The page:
According to the news story, there will be no proselytizing between groups within the initiative. One cannot help but wonder why Christians would want to be involved in any initiative that forbids them from pursuing converts. When Jesus sent His disciples out at the great commission, he said, “Go and make disciples of all nations.” He did not say go and form groups that include those who worship false gods, find common ground, and do lots of social good. He commanded His disciples to produce converts who were dedicated to following Christ in every way. Rick Warren seems intent on marking himself off as something other than a gospel preacher, as something other than orthodox. While many have written Warren off as a heretic, this is not true of all and perhaps not of most in evangelicalism. However, Warren seems to think he can continue to push the outer limits and remain within the Christian community’s good graces. This move may shift opinions of Warren dramatically. Christ did not call Christians to give up producing disciples for the sake of some common good shared by adherents of false religions. He called us to proclaim the truth and make Christian disciples every chance we get.
The apostle Paul wrote to the church at Corinth about Christians creating partnerships with unbelievers. He had this to say: Do not be bound together with unbelievers; for what partnership have righteousness and lawlessness, or what fellowship has light with darkness? Or what harmony has Christ with Belial, or what has a believer in common with an unbeliever. [II Cor. 6:14-15] The Greek construction for the prohibition is me genesthe, and this is the strongest negation one can construct in the Greek language. It would be the difference between saying, “don’t do that,” and “you better absolutely not even think about doing that.” It is the same construction used in Romans 6 when Paul asks if we should continue to sin in order that grace may about? Absolutely unthinkable! One major concern in the Christian society is this loss of separation. It would seem that an extreme reaction to the legalism perpetuated by errant fundamentalist thinking has produced, in turn, an extremely casual view around the idea of biblical separation. One should keep in mind that while the fundamentalist movement may have went too far, this does not mean that the entire idea of separation was wrong. It is not. Quoting Dr. Martin Lloyd-Jones once more,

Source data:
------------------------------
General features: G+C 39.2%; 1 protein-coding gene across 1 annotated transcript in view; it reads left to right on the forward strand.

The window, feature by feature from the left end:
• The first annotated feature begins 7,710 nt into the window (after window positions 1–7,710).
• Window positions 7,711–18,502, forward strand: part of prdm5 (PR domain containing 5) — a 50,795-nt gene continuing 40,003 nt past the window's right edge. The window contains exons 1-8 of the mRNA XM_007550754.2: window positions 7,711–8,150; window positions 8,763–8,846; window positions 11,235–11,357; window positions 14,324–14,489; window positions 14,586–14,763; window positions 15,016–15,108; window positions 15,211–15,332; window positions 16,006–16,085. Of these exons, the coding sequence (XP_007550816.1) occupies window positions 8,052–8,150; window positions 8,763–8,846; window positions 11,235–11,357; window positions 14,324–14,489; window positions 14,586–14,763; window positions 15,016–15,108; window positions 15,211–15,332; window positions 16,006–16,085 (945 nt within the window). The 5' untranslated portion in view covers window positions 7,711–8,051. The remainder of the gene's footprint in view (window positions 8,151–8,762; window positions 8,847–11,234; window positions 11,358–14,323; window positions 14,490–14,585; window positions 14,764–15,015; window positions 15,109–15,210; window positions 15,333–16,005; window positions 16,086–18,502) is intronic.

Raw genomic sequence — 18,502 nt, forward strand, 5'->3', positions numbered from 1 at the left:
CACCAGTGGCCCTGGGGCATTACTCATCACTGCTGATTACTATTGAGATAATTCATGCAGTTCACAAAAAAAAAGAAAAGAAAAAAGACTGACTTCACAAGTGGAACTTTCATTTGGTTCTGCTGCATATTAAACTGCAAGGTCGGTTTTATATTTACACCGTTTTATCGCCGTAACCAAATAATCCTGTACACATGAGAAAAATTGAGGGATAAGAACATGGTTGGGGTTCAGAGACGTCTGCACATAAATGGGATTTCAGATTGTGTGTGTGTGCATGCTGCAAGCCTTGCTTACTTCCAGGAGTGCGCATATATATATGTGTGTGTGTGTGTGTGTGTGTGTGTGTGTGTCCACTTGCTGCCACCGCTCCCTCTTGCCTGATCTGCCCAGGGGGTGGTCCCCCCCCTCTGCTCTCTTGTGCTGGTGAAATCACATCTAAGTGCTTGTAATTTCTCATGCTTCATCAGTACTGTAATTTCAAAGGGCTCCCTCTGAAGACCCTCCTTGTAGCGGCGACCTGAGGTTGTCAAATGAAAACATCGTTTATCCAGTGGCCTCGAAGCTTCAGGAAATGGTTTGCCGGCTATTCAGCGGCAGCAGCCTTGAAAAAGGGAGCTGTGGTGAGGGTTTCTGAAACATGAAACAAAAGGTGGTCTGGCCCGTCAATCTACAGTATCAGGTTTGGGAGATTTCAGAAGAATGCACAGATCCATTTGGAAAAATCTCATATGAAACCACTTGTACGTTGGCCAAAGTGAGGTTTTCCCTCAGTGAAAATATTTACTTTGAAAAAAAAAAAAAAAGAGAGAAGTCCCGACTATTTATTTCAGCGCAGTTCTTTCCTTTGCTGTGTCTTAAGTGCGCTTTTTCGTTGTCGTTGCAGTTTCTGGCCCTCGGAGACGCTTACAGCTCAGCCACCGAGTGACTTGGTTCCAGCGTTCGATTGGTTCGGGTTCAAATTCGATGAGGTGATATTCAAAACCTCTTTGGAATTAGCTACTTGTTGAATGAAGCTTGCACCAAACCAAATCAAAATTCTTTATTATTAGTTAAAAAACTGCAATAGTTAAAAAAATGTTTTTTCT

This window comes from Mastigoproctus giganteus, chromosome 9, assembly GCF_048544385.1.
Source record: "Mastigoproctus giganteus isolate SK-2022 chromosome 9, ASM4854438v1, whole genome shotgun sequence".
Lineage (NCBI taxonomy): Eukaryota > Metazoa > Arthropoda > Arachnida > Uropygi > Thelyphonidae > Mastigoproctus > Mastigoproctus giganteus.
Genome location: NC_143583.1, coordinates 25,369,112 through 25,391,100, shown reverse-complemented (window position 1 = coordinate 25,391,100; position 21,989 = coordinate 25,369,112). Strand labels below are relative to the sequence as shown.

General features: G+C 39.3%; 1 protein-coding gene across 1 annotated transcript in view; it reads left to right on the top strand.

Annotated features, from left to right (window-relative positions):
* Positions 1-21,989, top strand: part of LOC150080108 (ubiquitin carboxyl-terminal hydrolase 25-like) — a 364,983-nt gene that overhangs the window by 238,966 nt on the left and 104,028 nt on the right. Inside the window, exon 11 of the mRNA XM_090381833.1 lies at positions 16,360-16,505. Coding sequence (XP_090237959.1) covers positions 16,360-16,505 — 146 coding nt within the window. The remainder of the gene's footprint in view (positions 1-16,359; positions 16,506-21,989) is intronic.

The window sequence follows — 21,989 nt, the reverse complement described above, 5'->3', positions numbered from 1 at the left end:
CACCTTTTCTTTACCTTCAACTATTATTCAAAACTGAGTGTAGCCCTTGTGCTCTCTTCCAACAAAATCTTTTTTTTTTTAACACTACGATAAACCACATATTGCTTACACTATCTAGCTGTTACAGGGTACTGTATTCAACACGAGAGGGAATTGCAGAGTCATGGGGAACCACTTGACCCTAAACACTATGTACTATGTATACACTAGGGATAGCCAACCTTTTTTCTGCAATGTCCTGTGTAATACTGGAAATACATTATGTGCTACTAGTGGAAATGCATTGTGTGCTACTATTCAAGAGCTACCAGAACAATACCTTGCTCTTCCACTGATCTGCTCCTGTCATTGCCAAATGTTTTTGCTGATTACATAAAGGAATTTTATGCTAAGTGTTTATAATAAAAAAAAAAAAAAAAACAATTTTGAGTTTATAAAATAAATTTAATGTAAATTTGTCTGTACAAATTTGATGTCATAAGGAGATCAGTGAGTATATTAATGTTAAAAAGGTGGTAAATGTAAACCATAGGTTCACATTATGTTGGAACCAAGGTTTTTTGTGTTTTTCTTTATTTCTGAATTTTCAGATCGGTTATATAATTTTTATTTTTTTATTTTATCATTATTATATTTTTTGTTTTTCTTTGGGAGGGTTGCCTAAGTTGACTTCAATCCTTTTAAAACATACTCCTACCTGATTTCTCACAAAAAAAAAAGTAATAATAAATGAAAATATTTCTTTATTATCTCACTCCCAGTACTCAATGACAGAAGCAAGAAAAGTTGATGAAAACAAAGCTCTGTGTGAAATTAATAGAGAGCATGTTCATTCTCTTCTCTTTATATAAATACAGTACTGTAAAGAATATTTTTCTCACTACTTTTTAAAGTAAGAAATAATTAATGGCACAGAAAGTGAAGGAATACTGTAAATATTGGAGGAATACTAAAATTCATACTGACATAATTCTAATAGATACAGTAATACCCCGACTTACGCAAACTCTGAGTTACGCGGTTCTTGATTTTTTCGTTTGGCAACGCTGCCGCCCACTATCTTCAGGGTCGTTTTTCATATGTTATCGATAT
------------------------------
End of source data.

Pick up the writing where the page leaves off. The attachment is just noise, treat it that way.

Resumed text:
“Today people no longer recognize the category of the moral. Modern men and women say, “We have a new morality.” But that is simply a repetition of what the devil has suggested before. He puts an idea back into some cupboard and brings out another one, and everybody forgets the old idea. He lets a century or two pass, then brings the first one out again. “Brand-new!” people say. “A new morality.” But it is as old as Adam in its sinfulness! Nothing new at all, nothing original in any sense whatsoever. All perversions and all foulness are described in the Bible as well as in the pages of secular history.”

In our attempt to correct extremes, the greatest danger is to introduce new extremes. We see it all the time and nowhere is this more obvious than in modern Christianity. In part two of this topic, I will tackle Rick Warren’s claim that Allah and Yahweh are the same God, that is, the idea that the god of Islam is the God of Christianity. I will also discuss the implications of Warren’s view to the gospel and how the Christian community should react to Warren’s views.

[1] David Martyn Lloyd-Jones, Authentic Christianity, 1st U.S. ed. (Wheaton, Ill.: Crossway Books, 2000), 5.